While the QSO spectra obtained for the Sloan Digital Sky Survey (SDSS) are of lower resolution, the sheer number of spectra now available allows interesting statistical tests for the properties of QSOALS and estimation of average properties via careful averaging of the individual spectra. Such averages can yield detections of weak absorption features and indications of the reddening/extinction of the QSOs due to the intervening absorbers (e.g., York et al. 2006). The typical extinction curve characterizing the QSOALS appears to be similar to that found in most of the SMC (i.e., steep far-UV rise with no 2175 A bump).
Direct detection of silicate dust in some of the higher column density QSOALS is now possible via observations of (redshifted) 9.7 micron absorption with the Spitzer Space Telescope (Kulkarni et al. 2007). In combination with observations of gas-phase absorption from Si II, the dust-phase abundances derived from Spitzer will thus yield both total silicon abundances and direct measures of the depletion.
(Top) Here we compare the relative abundances found for the SMC and LMC ISM with the average Galactic warm, low density cloud (W), cold, dense cloud (C), and halo cloud (H) gas-phase abundance patterns (for Al, Si, Ti, Cr, Mn, Fe, and Ni), expressed as ratios with respect to Zn, relative to Solar ratios (i.e., [X/Zn]). These patterns reflect both the nucleosynthetic history of the gas and any selective depletion. The [Zn/H] ratio is shown at the far right; the points for the LMC and SMC reflect primarily the lower than Solar metallicity of those systems. The pattern seen for the main LMC (L) component (blend) is quite similar to the Galactic warm cloud pattern; the SMC (S) components resemble more the (less depleted) halo cloud pattern. Since the stellar abundance ratios are not much different from Solar for these elements in the LMC and SMC, the depletion patterns may also be similar to those found in the ISM of our Galaxy -- despite the lower metallicities and dust-to-gas ratios in the LMC and SMC.
(Bottom) The pattern seen for a small number of QSOALS (0.7 < z < 3.4; from current literature) is somewhat similar to the halo and SMC patterns (though a large range is evident for most [X/Zn]). Note also the wide range in [Zn/H] -- from -0.3 to <-1.7. Both nucleosynthetic and depletion effects (comparable in magnitude) may be present. The similarities between the depletion patterns in the LMC and SMC and those seen in low-density environments in the Galactic disk and halo suggest that we may infer similar patterns in the QSOALS -- which should allow the underlying total abundances in the QSOALS to be determined more accurately.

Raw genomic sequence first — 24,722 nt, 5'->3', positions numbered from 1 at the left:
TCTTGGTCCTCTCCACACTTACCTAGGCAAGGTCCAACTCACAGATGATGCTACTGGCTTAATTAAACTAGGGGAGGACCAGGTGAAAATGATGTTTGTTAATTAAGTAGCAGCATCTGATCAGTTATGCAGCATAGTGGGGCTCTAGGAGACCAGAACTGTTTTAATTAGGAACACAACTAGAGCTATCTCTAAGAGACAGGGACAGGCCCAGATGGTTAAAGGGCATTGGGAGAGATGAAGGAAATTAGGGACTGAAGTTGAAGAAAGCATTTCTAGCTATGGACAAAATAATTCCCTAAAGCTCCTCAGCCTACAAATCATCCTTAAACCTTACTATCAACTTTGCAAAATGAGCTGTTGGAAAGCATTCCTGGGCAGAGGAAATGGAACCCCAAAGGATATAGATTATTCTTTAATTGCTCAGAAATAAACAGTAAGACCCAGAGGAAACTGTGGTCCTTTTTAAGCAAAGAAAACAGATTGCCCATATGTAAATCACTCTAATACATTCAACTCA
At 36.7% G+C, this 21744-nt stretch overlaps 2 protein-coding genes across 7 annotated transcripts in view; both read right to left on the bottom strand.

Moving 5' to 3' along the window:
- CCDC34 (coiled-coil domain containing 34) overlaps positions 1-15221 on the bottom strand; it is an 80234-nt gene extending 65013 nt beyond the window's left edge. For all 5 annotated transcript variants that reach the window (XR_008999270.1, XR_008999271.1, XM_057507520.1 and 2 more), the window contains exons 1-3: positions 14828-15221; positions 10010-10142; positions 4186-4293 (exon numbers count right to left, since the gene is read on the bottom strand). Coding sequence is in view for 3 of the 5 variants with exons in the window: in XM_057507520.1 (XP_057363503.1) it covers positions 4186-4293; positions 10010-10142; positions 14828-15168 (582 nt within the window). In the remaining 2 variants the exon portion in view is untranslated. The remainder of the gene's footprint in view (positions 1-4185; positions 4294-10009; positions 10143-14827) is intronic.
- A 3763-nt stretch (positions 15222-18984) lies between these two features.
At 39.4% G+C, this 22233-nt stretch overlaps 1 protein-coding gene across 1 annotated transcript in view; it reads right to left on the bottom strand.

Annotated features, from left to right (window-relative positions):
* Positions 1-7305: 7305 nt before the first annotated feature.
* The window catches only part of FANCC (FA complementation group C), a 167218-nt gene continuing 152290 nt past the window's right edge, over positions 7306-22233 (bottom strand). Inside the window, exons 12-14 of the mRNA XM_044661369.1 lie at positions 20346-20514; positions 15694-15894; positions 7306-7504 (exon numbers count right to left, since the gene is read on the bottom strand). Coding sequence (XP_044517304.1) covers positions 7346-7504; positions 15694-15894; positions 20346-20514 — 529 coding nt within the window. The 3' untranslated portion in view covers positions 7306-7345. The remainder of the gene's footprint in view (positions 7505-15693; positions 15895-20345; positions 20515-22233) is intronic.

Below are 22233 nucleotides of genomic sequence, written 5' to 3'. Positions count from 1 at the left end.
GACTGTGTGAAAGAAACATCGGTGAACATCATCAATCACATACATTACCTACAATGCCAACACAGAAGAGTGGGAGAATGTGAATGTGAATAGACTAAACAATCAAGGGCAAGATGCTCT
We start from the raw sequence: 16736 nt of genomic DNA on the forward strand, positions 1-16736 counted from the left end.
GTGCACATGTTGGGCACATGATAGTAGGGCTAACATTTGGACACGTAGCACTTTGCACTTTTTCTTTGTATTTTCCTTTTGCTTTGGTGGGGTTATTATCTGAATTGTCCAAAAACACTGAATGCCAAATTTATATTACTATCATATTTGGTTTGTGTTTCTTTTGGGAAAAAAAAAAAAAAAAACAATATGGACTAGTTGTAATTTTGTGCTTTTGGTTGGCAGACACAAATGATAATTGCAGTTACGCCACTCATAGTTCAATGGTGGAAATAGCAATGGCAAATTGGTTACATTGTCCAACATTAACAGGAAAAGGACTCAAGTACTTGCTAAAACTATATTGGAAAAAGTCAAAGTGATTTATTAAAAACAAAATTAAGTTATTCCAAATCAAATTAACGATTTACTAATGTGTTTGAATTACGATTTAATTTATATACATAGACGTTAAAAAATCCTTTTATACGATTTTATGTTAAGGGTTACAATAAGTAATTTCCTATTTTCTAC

Relative gas phase abundances for four individual QSOALS, with respect to Zn, relative to Solar photospheric values, compared to relative abundances found for Galactic warm (W) and halo (H) clouds and for Galactic metal-poor stars (*) with [Fe/H] < -1. Limits with a cross-bar denote cases where a limit (4-sigma) is available for one of the two species (generally Zn). Possible 2-4 sigma detections are indicated by circles superposed on the arrows denoting the 4-sigma limits. Error bars are 1-sigma. A range of relative abundance patterns, presumably reflecting different nucleosynthetic history and depletion effects, is apparent. For example, the two systems on the left appear to have relative abundances more consistent with the metal-poor halo star pattern, with little (if any) depletion ([Si/Zn] high, [Mn/Zn] low). The relative abundances found for the two systems on the right, however, seem more consistent with the halo cloud (and SMC ISM) pattern, suggesting the presence of some dust/depletion ([Mg/Zn], [Si/Zn], [Ti/Zn] all low).
You may also view a similar plot of the relative abundances for 18 QSOALS . (The data have been taken largely from work by Lu, Sargent, Wolfe, Pettini, and their collaborators.)
I have compiled a catalogue of QSO absorption-line systems for which elemental abundances have been determined from moderate-to-high-resolution optical spectra (in the literature to 2002 Feb -- in need of updating).
See also Jason Prochaska's DLA abundance compilation .
See also discussions in:
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In determining the statistical properties (column densities, line widths, clustering) of the Lyman alpha forest (H I) lines, it is important both to resolve the individual Lyman alpha components and to remove any lines due to heavier elements from the samples.
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Go to UC Astro home pageDan Welty / email@example.com
Last modified 22 Aug 2014